Or not, because let’s go back to that cheese sampler!

Seven cheeses were listed on the sponsor thank you slide, but the audience only got five cheese samples per plate.  The very top cheese in the photo (at 12 o’clock) is the Cowgirl Creamery Mt Tam.  I definitely liked this one.  It was like brie, but creamier and maybe saltier.  I found the overall flavor to be clean and fresh.

The cheese to the bottom right of the Mt Tam is probably the Bethlehem cheese.  Maybe, probably.  I thought it had some citrus overtones to it.  Overall texture was dry and brittle.  Flavor was mild.  I liked it enough.

The bottom right cheese (at 5 o’clock), I’m fairly confident, is the Kaltbach Gruyere.  It was hands down my favorite.  I liked the scent and the flavor of it better than all the others.  It was strong but nothing offensive.

We only had one blue cheese, and that was the Jasper Hill Bailey Hazen Blue.  I really thought I was going to hate this as I normally find blue cheeses to be too stinky and too boldly flavored for me.  Not this one.  Having said that, it was still my least favorite on the plate.  It reminded me of a stack of papers.  Probably old papers.  But it was very salty and metallic tasting on my tongue.  So, metallic old papers?

The last sample on the top left is probably the Jasper Hill Winnimere cheese.  My first impression of it was that it was sharp in scent and flavor.  It also smelled salty.  The texture was soft, but not as soft as the Mt Tam.  The flavor of the Winnimere reminded me of beer.  It’s a good cheese, but not one of my favorites.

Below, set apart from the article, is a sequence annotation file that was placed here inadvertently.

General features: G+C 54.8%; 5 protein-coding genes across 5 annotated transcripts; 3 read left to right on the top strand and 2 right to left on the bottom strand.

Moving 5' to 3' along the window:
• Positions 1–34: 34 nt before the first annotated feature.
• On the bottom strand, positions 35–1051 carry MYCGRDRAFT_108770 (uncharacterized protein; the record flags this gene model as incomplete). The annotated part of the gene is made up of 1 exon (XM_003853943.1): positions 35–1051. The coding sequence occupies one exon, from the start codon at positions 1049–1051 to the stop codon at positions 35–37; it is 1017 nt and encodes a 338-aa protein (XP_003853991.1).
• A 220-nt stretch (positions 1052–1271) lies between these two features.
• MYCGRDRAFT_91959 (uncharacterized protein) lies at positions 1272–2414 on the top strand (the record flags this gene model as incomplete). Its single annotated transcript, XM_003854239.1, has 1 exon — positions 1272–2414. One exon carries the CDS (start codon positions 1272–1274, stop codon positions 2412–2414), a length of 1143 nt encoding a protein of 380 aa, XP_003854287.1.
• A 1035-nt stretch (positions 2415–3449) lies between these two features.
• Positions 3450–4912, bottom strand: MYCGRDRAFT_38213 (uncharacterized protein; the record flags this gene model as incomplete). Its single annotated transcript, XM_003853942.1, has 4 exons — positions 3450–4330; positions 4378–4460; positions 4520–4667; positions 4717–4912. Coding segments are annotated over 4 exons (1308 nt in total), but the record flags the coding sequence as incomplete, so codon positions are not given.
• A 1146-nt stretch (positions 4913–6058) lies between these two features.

So yeah.  I want to stock my fridge with Mt Tam and Kaltbach Gruyere right now!  (^_^)

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Cookbook Review for Home Cooked by Anya Fernald

In hindsight, I think I wanted to peruse Home Cooked by Anya Fernald for mildly silly reasons.  Don’t get me wrong, the Blogging for Books description sounded enticing enough:

Anya Fernald’s approach to cooking is anything but timid; rich sauces, meaty ragus, perfectly charred vegetables. And her execution is unfussy, with the singular goal of making delicious, exuberantly flavored, unpretentious food with the best ingredients. Inspired by the humble traditions of cucina povera, the frugal cooking of Italian peasants, Anya brings a forgotten pragmatism to home cooking; making use of seasonal bounty by canning and preserving fruits and vegetables, salt curing fish, simmering flavorful broths with leftover bones, and transforming tough cuts of meat into supple stews and sauces with long cooking. These building blocks become the basis for a kitchen repertoire that is inspired, thrifty, environmentally sound, and most importantly, bursting with flavor.